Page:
Methodologies to Improve Global Population Estimates in Urban and Rural Areas

Deborah Balk, Columbia University
Francesca Pozzi, Columbia University
Gregory Yetman, Columbia University
Andy Nelson, University of Leeds
Uwe Deichmann, World Bank Group

The growth of cities is an intrinsically spatial issue. By 2007, over half of the world's population will reside in urban areas. Despite increasing knowledge about the characteristics of urbanization, little is known about its spatial dimensions, especially at a continental or global scale. This study is the first systematic effort to delineate human population distribution taking into account urban areas and rural human settlements. It employs simple geographic and demographic principles to generate an integrated database (at 1 km resolution) of populated urban extents from census and satellite data for use in studies of urbanization, population, and the environment. This paper describes the data sources and the methodologies used to produce the urban extents and urban-rural population surface. It will also present estimates--including novel spatial ones, such as the proportion of urban dwellers in coastal zones--from the newly created database and compare such estimates to those from the UN.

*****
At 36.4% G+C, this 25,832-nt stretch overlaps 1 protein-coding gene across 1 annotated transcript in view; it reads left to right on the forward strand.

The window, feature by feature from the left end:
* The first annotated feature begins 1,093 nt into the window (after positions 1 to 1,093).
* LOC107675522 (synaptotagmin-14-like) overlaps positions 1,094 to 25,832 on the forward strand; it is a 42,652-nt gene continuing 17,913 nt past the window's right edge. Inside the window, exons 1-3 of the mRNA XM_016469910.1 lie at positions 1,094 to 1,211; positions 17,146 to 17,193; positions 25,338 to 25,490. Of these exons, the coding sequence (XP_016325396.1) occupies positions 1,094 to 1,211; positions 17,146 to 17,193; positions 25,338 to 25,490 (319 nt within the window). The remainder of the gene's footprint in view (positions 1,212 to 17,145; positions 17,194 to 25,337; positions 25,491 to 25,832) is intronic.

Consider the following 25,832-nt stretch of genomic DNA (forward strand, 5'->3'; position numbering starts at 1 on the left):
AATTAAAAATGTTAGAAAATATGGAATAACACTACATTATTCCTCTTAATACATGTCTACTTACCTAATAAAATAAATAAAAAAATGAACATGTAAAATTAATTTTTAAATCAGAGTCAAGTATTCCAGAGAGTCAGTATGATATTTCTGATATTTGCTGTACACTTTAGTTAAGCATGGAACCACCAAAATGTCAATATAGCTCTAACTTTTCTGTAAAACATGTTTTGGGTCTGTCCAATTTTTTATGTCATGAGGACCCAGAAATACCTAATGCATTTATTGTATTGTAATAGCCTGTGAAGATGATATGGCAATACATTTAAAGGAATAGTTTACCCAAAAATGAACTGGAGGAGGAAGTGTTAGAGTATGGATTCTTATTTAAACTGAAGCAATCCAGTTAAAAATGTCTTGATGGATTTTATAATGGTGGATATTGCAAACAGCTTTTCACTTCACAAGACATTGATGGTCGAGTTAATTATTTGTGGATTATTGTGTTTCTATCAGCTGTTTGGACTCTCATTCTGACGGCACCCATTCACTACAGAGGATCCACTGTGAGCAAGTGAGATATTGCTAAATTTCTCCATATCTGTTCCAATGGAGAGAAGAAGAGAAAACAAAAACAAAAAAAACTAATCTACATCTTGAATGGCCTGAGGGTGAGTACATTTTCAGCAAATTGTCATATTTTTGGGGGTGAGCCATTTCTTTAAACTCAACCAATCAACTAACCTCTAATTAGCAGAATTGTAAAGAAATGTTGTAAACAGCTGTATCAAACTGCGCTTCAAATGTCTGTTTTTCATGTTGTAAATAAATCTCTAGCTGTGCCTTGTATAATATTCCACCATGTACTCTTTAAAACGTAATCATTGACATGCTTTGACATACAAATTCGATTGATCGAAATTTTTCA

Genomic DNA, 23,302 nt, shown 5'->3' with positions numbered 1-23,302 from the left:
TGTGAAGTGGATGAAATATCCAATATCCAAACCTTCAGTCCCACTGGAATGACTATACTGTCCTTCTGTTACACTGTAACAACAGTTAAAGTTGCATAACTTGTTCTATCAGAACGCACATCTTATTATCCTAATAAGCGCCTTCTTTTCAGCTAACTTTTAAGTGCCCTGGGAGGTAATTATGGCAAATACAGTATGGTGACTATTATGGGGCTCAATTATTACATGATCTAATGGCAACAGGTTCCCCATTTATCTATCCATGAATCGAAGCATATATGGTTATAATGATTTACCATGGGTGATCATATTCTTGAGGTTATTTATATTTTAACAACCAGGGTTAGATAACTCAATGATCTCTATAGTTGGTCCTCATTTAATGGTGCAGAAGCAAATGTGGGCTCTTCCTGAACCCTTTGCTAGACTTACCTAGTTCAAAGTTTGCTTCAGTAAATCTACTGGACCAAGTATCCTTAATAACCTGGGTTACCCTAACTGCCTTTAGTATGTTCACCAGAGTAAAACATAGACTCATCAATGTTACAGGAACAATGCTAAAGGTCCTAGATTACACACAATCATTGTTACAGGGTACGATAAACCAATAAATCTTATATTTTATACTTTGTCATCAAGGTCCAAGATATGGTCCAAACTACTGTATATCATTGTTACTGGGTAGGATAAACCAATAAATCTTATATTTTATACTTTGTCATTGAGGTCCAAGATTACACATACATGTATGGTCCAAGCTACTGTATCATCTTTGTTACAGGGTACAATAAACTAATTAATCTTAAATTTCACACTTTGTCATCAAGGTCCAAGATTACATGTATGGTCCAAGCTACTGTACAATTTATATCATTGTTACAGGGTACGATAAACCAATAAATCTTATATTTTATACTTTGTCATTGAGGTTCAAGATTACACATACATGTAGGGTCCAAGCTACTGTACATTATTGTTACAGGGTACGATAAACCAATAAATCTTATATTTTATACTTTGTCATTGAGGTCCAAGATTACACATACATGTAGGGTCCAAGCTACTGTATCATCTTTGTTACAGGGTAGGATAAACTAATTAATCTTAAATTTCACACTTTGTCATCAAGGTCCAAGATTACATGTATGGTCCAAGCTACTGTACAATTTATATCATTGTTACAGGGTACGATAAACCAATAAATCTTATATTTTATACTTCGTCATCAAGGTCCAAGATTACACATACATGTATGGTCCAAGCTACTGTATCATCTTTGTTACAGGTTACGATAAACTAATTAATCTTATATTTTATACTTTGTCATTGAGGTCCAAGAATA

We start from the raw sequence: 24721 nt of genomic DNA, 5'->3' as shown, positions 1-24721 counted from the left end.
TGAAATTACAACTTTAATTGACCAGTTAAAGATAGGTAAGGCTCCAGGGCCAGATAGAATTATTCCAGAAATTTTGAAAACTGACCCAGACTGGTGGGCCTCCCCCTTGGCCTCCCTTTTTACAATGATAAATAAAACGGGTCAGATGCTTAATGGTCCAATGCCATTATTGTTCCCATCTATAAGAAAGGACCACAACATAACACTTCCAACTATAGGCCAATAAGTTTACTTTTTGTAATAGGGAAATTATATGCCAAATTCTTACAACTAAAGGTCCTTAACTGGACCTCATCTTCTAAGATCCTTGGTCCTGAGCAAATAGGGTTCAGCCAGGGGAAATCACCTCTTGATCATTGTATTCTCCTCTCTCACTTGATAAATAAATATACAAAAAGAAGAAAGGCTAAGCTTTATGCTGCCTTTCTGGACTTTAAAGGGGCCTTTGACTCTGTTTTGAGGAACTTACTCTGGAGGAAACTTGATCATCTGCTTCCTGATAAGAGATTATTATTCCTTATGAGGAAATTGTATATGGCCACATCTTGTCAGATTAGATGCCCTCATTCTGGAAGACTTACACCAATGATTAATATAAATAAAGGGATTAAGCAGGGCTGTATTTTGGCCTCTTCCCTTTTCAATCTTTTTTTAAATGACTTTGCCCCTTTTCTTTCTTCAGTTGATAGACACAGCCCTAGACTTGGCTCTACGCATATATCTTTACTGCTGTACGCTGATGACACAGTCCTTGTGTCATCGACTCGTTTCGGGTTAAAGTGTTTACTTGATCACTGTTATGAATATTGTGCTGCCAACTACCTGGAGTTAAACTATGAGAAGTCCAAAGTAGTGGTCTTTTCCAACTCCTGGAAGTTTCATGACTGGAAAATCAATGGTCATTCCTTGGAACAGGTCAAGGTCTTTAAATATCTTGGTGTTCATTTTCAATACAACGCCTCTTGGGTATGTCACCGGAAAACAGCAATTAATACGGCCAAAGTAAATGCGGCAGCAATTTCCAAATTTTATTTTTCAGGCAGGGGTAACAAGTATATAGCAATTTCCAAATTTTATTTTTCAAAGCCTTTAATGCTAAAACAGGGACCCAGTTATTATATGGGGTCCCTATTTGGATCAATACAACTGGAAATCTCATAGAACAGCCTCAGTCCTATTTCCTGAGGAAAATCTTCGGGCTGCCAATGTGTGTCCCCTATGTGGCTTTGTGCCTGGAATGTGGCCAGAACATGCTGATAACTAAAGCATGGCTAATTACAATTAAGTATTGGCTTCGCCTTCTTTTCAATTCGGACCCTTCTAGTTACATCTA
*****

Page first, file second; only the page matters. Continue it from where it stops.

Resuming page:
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Presented in Session 80: Spatial Models